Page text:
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November 2005
Harry Potter and the Goblet of Fire

By Krista Vitola

Distributor: Warner Bros.
Director: Mike Newell
Producers: David Heyman & Peter MacDonald
Screenwriters: Steven Kloves Composer: Patrick Doyle
Cast: Daniel Racliffe, Rupert Grint, Emma Watson, Tom Felton, Matthew Lewis, Devon Murray, Jamie Waylett, Joshua Herdman, Alfie Enoch, Oliver and James Phelps, Chris Rankin, Robbie Coltrane, Michael Gambon, Robert Hardy, Shirley Henderson, Jason Isaacs, Gary Oldman, Alan Rickman, Maggie Smith, Timothy Spall, Mark Williams, Ralph Fiennes, Miranda Richardson, Brendan Gleeson, Frances De La Tour, Roger Lloyd-Pack, Pedja Bjelac, Jeff Rawle, David Tennant, Robert Pattinson, Stanislav Ianevski, Clemence Poesy, Katie Leung




As I left the movie theater last night with a friend of mine I couldn’t even speak. I didn’t know what to say, I, for once in my life, was speechless. And yes, on the one hand you could say I loved the new Harry Potter movie, Harry Potter and the Goblet of Fire, because I am a huge Harry Potter fan, but that was not the reason at all. This movie, directed by Mike Newell, was one of the most creatively done action-thriller I have ever seen. From the minute the movie opened, viewers were transported to the muddy ground of a graveyard following the tail end of a basilisk snake (Voldemort’s favorite pet) and ending with the credits being written on the scraps of paper from the Goblet of Fire. Rain, was not just rain, it was the tears of a woman on a stained-glass window.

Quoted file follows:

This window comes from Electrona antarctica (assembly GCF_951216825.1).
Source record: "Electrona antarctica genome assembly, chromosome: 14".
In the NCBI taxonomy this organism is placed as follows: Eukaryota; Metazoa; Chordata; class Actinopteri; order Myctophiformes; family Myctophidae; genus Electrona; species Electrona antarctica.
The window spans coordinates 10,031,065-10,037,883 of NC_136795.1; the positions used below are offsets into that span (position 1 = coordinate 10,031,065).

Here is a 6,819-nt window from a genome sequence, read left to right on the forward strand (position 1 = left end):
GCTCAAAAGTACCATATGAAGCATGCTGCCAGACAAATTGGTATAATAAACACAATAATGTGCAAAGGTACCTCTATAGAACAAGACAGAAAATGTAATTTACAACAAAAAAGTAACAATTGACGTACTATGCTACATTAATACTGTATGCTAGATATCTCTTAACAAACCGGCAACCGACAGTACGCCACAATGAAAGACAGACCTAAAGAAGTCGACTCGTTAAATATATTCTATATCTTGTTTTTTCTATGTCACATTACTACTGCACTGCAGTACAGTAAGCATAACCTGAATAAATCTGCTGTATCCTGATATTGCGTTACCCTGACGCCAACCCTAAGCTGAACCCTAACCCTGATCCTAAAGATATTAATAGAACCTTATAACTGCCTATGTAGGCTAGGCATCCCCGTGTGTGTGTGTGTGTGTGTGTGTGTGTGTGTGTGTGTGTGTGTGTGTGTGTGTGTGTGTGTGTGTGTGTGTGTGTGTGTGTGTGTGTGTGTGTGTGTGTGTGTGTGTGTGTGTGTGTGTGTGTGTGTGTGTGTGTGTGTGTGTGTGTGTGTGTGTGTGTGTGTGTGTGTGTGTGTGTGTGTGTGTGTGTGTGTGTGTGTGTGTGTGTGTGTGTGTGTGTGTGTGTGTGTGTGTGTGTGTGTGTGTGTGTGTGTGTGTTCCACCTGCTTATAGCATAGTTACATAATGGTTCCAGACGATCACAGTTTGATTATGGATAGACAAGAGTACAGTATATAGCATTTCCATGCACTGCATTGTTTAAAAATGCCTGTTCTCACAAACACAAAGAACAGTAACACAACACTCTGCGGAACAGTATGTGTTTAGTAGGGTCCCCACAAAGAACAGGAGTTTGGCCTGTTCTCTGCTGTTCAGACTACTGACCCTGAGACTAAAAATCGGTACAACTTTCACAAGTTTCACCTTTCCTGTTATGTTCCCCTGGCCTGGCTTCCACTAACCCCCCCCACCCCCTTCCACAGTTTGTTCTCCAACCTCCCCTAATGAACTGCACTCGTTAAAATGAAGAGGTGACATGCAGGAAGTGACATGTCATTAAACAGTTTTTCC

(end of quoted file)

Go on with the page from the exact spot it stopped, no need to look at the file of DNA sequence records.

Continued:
For those who have not yet read the fourth book of the Harry Potter series, the movie follows Harry at his fourth year at Hogwarts, where yet again, mysterious and unplanned events occur. This year it’s the Tri-wizard Tournament in which Harry’s name has been planted by an unknown source and he must now compete with wizards from other schools to win the Tri-wizard cup of glory. While Harry struggles to deal with the tasks ahead of him, he also re-evaluates the bonds of friendships, receives help from those who may not be doing it for his best interest, has his first crush, and for the second time comes face to face with the dark lord himself: Lord Voldemort.

While the main actors in the movie were not quite up to par with most of the actors and actresses on the screen today, I am hesitant to criticize due Harry, Hermione and Ron’s character content and their complexity. What I will say is the supporting actors and actresses such as Ralph Fiennes, who plays Lord Voldemort in the film, as well as Brendan Gleeson who played Mad-Eye Moody enhanced the film’s performance and gave new dimension to the film’s cast. In addition to this, the new director was absolutely wonderful, as well as the screenwriter (Steve Kloves). The action and excitement presented in the film was overwhelming and gave the viewers a thrill of their lives, especially during the Quidditch World Cup. The plot was not so much of a priority in this movie as I feel it was in many of the others. Due to this, each of the scenes was done with utmost care in detail: with emphasis on emotion and the foreshadowing importance of each scene. Regardless of the actors acting ability, the camera shed new light on the complexity of these growing-up teens and their awakening to what love, friendship and trust is all about.

While this film used to be a great children’s film, the movie’s content is much darker than the previous ones and definitely gave me a fright a few times. But when all was said and done as I was leaving the theater, I couldn’t help but overhear a girl in front of me say “It’s so sad when it’s over because it feels like my perfect dream had just ended as well.” I couldn’t have said it better myself.

For those of you who are Harry Potter fans, I am sure you have already bought your tickets for the midnight viewing of the show. But for those of you who are not, I urge you to view this magical creation, bask in its creative ambiance, and see a perfect dream unravel before your eyes.